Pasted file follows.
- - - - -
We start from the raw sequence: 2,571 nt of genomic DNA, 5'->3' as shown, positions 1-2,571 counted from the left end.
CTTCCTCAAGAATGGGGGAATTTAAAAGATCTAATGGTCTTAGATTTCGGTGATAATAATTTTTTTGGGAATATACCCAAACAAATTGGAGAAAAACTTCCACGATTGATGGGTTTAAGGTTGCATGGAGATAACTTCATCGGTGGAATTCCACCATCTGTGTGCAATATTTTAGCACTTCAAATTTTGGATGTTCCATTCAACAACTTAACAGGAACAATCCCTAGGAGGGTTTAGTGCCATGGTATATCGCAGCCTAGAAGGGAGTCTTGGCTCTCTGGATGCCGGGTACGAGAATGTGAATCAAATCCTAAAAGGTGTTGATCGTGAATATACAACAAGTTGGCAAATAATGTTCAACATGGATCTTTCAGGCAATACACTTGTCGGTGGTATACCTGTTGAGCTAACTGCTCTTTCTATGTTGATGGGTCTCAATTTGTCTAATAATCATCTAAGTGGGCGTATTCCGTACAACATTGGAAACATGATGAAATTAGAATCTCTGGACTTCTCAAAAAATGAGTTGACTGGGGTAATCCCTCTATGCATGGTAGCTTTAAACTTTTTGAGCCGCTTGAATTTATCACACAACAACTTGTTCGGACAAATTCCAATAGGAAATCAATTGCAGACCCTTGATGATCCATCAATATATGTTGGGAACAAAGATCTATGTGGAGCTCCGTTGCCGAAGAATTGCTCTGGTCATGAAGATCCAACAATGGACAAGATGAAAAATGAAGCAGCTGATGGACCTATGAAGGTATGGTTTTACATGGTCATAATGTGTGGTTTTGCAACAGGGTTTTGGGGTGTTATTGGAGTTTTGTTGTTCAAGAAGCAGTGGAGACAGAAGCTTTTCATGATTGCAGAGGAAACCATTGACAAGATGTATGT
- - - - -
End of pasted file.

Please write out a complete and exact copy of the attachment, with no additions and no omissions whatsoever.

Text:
We start from the raw sequence: 2,571 nt of genomic DNA, 5'->3' as shown, positions 1-2,571 counted from the left end.
CTTCCTCAAGAATGGGGGAATTTAAAAGATCTAATGGTCTTAGATTTCGGTGATAATAATTTTTTTGGGAATATACCCAAACAAATTGGAGAAAAACTTCCACGATTGATGGGTTTAAGGTTGCATGGAGATAACTTCATCGGTGGAATTCCACCATCTGTGTGCAATATTTTAGCACTTCAAATTTTGGATGTTCCATTCAACAACTTAACAGGAACAATCCCTAGGAGGGTTTAGTGCCATGGTATATCGCAGCCTAGAAGGGAGTCTTGGCTCTCTGGATGCCGGGTACGAGAATGTGAATCAAATCCTAAAAGGTGTTGATCGTGAATATACAACAAGTTGGCAAATAATGTTCAACATGGATCTTTCAGGCAATACACTTGTCGGTGGTATACCTGTTGAGCTAACTGCTCTTTCTATGTTGATGGGTCTCAATTTGTCTAATAATCATCTAAGTGGGCGTATTCCGTACAACATTGGAAACATGATGAAATTAGAATCTCTGGACTTCTCAAAAAATGAGTTGACTGGGGTAATCCCTCTATGCATGGTAGCTTTAAACTTTTTGAGCCGCTTGAATTTATCACACAACAACTTGTTCGGACAAATTCCAATAGGAAATCAATTGCAGACCCTTGATGATCCATCAATATATGTTGGGAACAAAGATCTATGTGGAGCTCCGTTGCCGAAGAATTGCTCTGGTCATGAAGATCCAACAATGGACAAGATGAAAAATGAAGCAGCTGATGGACCTATGAAGGTATGGTTTTACATGGTCATAATGTGTGGTTTTGCAACAGGGTTTTGGGGTGTTATTGGAGTTTTGTTGTTCAAGAAGCAGTGGAGACAGAAGCTTTTCATGATTGCAGAGGAAACCATTGACAAGATGTATGT